Immune System Malfunctions
There are plenty of crossed signals that can confuse the reproductive cycle. One of the most serious is when the immune system gets it wrong. There are times when either the male or female immune system assigns the title of “public enemy number one” to sperm.
This means that upon entry to the uterus or exit from the scrotum, the immune system declares war and attacks the sperm at will to cause damage, immobilization or the outright death of sperm by the thousands.
Treatments for this problem are controversial with results being mixed. The current preferred treatment for infertility caused by immunological disorders is to employ external fertilization options, usually injecting the sperm directly into the harvested eggs then implanting the fertilized eggs back inside the womb.
Advanced Maternal Age
It is not the most popular or convenient truth, but female fertility decreases significantly with age. Fertility problems are increasing in regularity as the average age of first time mothers climbs higher and higher.
When motherhood is a non-negotiable life’s desire, waiting isn’t in the woman’s favor.
Low Sperm Count
About 90% of male fertility problems center on sperm count. Sperm counts falling below 20 million per milliliter are considered to be low. Sperm counts are not static and change frequently. To this end a single test is not enough to conclusively diagnose an insufficient sperm count.
The woman’s window of fertility is only open for about 12 hours each month. When the troops being sent in to accomplish the mission of fertilization are too few in number the odds of success are significantly compromised.
There are many ways men can increase sperm count: cutting back or eliminating use of alcohol, tobacco and drugs, reducing heat to scrotum (yes, this means that boxers really do increase sperm counts) and taking health supplements such as vitamin E and ginseng.
Sometimes sperm problems have less to do with quantity than quality. Having adequate sperm counts amounts to very little when the sperm present are malformed in one way or another. The path way to fertilization is the equivalent of an ironman competition. Only the best swimmers even survive to get a glimpse of the prize.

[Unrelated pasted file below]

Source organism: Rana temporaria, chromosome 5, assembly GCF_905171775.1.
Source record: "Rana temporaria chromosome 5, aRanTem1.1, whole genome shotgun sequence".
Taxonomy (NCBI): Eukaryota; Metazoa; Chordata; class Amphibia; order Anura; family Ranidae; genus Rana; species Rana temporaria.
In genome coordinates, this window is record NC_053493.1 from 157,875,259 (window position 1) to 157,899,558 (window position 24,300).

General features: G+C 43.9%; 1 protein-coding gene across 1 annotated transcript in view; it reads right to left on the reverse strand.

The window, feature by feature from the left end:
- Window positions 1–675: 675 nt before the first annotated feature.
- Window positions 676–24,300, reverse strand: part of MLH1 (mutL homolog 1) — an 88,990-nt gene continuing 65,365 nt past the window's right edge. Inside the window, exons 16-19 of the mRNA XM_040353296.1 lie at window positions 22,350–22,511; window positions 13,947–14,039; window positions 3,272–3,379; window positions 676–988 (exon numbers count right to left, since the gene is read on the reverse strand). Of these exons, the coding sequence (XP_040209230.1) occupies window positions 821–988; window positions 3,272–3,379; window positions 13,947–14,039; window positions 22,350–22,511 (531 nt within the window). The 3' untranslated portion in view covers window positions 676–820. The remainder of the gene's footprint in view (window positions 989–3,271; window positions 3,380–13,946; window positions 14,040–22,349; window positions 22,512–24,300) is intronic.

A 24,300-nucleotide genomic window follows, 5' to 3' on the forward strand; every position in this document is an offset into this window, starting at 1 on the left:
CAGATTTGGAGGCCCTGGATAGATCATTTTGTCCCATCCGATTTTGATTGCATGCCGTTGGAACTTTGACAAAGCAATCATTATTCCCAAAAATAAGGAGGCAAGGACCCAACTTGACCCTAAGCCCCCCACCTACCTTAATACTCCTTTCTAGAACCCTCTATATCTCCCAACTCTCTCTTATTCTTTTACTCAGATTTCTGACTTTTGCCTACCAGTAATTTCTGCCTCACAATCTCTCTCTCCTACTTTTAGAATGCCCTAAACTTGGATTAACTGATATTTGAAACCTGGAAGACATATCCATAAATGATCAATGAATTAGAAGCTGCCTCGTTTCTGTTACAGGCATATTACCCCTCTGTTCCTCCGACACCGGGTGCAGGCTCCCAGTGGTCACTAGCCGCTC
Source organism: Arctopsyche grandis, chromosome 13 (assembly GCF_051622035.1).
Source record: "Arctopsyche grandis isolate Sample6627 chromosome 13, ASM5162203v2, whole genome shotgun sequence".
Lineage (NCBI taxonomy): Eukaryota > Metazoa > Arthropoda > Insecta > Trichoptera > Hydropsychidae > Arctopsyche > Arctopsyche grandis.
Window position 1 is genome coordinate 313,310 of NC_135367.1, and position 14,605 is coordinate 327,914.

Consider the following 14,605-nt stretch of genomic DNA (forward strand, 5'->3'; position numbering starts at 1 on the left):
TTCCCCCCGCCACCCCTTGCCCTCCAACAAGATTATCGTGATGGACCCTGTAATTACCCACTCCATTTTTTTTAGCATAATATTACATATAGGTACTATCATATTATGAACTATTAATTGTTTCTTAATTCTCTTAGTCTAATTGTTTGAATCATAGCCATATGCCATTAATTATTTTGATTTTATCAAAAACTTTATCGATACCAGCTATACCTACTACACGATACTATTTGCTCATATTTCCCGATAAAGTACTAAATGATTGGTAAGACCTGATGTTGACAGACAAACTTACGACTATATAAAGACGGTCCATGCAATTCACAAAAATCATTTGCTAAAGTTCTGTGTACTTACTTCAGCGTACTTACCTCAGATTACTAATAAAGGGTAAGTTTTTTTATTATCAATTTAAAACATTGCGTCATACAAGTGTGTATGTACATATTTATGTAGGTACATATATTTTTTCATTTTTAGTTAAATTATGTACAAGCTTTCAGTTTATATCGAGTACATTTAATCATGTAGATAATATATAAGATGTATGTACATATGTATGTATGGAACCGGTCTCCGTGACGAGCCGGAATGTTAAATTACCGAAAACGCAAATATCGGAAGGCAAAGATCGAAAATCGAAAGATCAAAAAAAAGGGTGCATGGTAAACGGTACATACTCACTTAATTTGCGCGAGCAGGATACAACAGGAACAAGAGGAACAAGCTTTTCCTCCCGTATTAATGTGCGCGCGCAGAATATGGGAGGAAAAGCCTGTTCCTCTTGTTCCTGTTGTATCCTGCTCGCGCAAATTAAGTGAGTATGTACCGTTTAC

To increase the production of healthy sperm try taking more vitamin C. Increasing intake to about 2000-6000 mg each day has been shown to increase motility. A traditional multivitamin is likewise beneficial.
Some prescription medications can also have a negative effect on sperm production. Some of these drugs are very common, like Zantac. Talk to your doctor to be certain prescription medication isn’t adding to infertility woes.
Approximately 5% of couples find their fertility problems rooted in sexual dysfunction. This can range from failure or inability to ejaculate, problems achieving an erection or only maintaining one for a short duration, failure of the woman to achieve orgasm, backwards ejaculation (when the ejaculate retreats into the man’s system rather than being propelled outward) and poor timing of intercourse.
One of the best ways to fix fertility caused by sexual dysfunction is to increase the frequency of sex. Statistically, 5 out of 6 couples who have sex 4 times weekly will achieve pregnancy over the duration of 6 months.
Increasing sexual encounters will help counteract certain sexual dysfunctions, while others may need more attention.